– Retirement in the eyes of a 24 year old –
When? How much? Where from? These three questions are asked of all Income Solutions’ prospective clients, and from time to time, asked of our current clients as well. Let’s break down what we mean by these questions, shall we?
When would you like to retire? Do you have an age in mind where you would like to be able to clock off from a day’s work, never intending to return? How much income would you need to be able to live your desired retirement lifestyle? Finally, and in my opinion most importantly, where will this income come from?
The first 2 of those questions are quite ambiguous and a bit of an unknown, particularly for a 24-year-old. So, I’ll use myself as an example. I have no idea when I would like to retire exactly. By that I mean I do not know the age when I would like to walk out of works door for the last time. I love my job, and hope to forge a long and successful career as a Financial Planner, however, we all must stop at some point, I am mindful of that. One goal of mine is to volunteer 2-3 days per week of my time in helping 2 charities very close to me: MND Australia/Fight MND and the Epilepsy Foundation. I would like to be able to retire at an age when I can be of some real value when I am volunteering my time assisting these great organisations; whatever age that is, I am not sure at this moment.
I also have no idea how much income I will need to support my desired retirement lifestyle. The obvious answer you may be thinking is ‘as much as possible’. True, but let’s be realistic. I would like to have the affordability to travel overseas on an annual basis. Treat myself to some luxuries in life. Hopefully by then I will have a lovely family to spoil; maybe help pay the grandkids school fees; spend time tending to a little hobby farm I hope to one day have. Most importantly, I do want an absence of financial worry, an income stream I can’t outlive and I would be content if I could leave a meaningful legacy to those whom I love. Funnily enough, this is the definition of the term ‘wealth’ here at Income Solutions.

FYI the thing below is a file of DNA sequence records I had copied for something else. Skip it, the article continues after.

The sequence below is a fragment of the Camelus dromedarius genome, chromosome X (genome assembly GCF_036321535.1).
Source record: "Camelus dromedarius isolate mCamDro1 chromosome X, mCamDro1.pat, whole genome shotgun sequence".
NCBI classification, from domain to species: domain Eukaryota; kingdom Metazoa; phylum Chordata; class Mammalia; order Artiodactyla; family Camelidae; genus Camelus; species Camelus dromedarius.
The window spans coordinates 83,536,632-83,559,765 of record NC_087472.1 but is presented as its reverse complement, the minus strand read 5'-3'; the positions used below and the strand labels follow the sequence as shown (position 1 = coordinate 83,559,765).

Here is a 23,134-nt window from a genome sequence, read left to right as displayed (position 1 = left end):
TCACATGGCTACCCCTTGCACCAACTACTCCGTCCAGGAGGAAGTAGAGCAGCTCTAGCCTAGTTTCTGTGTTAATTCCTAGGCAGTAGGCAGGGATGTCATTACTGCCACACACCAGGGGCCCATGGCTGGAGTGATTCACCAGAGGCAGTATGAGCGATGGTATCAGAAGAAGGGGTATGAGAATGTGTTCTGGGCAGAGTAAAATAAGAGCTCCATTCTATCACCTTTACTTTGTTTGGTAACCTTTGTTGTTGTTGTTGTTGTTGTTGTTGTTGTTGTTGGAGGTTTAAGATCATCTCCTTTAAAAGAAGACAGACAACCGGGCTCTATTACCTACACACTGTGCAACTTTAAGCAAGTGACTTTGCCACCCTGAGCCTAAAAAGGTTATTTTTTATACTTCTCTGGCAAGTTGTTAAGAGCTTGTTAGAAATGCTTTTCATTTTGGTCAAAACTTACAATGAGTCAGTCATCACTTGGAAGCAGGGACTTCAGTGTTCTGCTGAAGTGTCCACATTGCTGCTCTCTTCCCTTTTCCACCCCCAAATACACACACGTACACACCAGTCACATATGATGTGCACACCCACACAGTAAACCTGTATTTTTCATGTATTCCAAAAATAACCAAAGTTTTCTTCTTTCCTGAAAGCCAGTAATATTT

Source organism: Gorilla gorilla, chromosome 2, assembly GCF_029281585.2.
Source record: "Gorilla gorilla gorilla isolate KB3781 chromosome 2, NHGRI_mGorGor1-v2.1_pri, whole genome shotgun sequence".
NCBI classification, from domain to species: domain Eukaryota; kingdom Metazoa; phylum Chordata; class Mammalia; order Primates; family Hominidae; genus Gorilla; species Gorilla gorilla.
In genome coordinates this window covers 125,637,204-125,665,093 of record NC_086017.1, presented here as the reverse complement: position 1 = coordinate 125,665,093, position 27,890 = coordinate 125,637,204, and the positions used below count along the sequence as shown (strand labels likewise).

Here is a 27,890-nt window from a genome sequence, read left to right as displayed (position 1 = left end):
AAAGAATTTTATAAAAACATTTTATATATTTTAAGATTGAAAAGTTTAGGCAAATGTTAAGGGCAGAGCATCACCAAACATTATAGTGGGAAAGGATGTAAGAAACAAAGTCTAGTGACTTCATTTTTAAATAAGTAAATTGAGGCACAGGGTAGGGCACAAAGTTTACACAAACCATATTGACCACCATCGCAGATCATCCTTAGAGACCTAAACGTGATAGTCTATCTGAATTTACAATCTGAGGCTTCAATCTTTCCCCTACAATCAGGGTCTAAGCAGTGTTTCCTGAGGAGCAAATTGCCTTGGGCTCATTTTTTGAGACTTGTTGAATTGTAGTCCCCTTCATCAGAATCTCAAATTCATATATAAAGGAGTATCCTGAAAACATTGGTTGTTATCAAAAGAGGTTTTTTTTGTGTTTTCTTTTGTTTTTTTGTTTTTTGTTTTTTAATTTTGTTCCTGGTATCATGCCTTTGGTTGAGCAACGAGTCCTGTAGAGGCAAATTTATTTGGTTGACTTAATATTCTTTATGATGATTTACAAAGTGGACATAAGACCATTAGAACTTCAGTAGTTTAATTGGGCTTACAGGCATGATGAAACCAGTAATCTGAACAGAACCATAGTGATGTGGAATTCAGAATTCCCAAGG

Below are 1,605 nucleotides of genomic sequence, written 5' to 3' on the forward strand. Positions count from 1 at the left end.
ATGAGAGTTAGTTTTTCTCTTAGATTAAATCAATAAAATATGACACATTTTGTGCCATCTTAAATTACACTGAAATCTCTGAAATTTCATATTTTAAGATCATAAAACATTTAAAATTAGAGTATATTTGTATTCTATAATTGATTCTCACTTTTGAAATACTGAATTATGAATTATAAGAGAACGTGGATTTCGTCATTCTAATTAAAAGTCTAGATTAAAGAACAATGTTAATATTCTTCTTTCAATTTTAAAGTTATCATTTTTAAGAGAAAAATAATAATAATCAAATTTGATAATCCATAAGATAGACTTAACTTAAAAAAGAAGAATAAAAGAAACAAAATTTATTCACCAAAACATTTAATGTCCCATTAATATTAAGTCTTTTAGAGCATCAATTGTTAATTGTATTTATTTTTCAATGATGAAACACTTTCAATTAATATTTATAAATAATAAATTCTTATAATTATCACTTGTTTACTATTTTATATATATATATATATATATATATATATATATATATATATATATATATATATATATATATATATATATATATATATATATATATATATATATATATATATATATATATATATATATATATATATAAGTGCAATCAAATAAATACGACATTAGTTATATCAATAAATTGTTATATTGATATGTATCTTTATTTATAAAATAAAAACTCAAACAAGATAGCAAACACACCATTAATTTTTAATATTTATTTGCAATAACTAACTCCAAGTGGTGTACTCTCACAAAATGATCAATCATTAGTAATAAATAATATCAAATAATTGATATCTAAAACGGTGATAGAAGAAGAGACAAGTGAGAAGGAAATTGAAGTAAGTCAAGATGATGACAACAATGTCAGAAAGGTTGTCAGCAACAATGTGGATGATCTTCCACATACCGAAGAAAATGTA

Now question three, where from? This one is considerably less ambiguous and unknown because I have the capacity to be able to influence this variable of my future now. I do know that to be able to achieve my goals, I need to be in receipt of a passive income stream – preferably one that is reliable, replenish-able and in an ideal world, growing. So, as a prudent 24-year-old, I began to contemplate the best way I can generate the passive income I will need in retirement. To do this I decided to educate myself on the 3 true asset classes available to us all: cash, property and shares.